Steven Hodges and Margaret Smith (Appalachian Foodshed Project, Crop and Soil Environmental Sciences at Virginia Tech) told the story of how a community uses system dynamics modeling to better understand its food system. They explained how people, land, farms, markets, institutions, consumers, policy, and food come together around a shared mental model of the local food system. The model, developed in a visual format, took simple inputs and transformed them to show how the food system behaves over time. Using various scenarios, the model can become a learning environment for the purpose of enhancing community food security.
Christy Shi and Teisha Wymore (The Community Food Strategies Project and Center for Environmental Farming Systems) shared learning and successes from their work developing food policy councils across North Carolina. They led a great discussion of what it takes to make food councils take root and flourish!
Michelle Kaiser, PhD, MSW, MPH shared her approach to measuring community food security, and why she sought to move beyond household and individual level sociodemographic information (which are largely unchangeable) in her research. Her methodology includes "food environment" variables that can be targeted for practice and policy level interventions. This includes looking at food access, use of food programs, agriculture production, food program usage, direct farm sales, availability of different food markets, and affordability. She shared how the findings can be used at the community-level to specifically target vulnerabilities in the food environment for interventions that are more likely to impact community food security. She also highlighted community efforts that are protecting communities that may serve as examples to others.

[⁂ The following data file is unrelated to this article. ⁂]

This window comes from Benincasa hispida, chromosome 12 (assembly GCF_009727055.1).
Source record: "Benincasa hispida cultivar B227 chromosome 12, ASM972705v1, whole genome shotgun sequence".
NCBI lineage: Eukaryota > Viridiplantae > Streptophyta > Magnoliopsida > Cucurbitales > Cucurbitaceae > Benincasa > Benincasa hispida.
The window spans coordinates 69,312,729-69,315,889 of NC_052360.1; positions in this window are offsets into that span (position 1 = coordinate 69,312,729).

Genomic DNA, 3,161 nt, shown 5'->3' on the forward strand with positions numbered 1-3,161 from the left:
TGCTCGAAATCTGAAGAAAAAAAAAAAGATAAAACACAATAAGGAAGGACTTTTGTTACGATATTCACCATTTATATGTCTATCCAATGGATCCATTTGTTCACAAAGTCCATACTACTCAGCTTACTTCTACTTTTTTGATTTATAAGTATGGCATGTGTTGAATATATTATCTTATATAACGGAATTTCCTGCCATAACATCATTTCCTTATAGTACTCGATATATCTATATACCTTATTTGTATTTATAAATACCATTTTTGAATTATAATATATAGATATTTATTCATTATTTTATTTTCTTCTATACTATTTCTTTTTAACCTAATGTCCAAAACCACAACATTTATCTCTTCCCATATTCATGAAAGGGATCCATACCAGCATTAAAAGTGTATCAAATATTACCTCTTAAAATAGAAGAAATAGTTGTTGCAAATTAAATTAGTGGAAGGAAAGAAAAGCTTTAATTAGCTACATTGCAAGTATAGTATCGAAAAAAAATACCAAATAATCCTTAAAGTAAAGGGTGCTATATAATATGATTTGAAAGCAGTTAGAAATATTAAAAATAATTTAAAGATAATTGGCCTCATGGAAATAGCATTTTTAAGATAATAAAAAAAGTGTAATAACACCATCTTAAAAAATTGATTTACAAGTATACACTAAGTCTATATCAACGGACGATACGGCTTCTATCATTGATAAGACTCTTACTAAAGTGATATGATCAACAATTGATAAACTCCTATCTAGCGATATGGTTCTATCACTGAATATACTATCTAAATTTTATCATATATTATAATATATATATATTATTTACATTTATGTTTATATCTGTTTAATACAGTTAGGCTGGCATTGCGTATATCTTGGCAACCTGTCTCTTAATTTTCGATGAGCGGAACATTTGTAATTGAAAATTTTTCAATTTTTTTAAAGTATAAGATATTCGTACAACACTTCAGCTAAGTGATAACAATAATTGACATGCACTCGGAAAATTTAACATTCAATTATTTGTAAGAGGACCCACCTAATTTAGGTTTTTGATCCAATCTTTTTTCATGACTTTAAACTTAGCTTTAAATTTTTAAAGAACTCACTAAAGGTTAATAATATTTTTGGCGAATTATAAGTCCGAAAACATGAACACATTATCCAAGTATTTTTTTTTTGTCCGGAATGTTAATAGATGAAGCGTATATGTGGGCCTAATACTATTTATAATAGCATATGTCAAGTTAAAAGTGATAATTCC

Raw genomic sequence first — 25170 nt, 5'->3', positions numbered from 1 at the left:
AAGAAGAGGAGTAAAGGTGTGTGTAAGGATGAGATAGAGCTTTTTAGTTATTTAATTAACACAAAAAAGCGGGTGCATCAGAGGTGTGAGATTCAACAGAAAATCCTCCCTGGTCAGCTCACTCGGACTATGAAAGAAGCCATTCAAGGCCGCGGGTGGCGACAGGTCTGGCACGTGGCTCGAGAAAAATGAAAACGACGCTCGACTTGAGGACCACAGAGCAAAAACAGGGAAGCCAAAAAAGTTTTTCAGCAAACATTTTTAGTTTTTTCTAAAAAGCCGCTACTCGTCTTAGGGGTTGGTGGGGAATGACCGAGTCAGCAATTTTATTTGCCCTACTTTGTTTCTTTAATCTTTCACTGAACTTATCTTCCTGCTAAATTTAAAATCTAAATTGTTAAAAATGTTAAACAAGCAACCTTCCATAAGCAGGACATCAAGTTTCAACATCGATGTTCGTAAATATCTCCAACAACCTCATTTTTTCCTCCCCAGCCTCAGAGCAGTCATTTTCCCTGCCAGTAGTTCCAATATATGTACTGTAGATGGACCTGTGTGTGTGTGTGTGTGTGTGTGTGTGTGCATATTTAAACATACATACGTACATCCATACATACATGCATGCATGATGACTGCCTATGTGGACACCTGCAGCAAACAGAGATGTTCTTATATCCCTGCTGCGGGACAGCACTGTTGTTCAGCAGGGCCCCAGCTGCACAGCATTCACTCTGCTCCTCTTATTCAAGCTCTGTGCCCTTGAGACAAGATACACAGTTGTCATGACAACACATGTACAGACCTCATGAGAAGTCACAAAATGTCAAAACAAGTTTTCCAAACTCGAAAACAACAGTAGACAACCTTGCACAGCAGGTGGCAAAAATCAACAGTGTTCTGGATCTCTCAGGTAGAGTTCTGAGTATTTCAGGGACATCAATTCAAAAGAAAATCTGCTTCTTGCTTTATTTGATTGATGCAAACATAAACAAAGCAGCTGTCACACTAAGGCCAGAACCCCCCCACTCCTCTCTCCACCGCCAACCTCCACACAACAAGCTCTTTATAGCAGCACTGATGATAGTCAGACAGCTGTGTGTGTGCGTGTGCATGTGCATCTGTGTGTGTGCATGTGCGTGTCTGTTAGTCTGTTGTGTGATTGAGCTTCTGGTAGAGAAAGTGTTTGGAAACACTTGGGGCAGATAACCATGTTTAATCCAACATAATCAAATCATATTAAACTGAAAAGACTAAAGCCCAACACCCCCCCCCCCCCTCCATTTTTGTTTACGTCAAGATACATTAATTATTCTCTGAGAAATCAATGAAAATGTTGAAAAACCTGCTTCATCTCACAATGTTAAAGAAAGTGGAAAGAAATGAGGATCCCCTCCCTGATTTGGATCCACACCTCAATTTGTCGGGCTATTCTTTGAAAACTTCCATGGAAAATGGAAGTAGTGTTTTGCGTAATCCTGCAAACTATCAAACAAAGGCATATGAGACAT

Jeanette Abi-Nader gave an excellent introduction to the Whole Measures for Community Food Systems (WM CFS)! Developed by the Community Food Security Coalition, WM CFS is a planning and evaluation tool for addressing community food security from a whole system, value-based perspective. Jeanette gave and overview of the core fields of WM CFS, shared stories of how organizations have used the process, and explored how value-based evaluation contributes to the overall review of impact.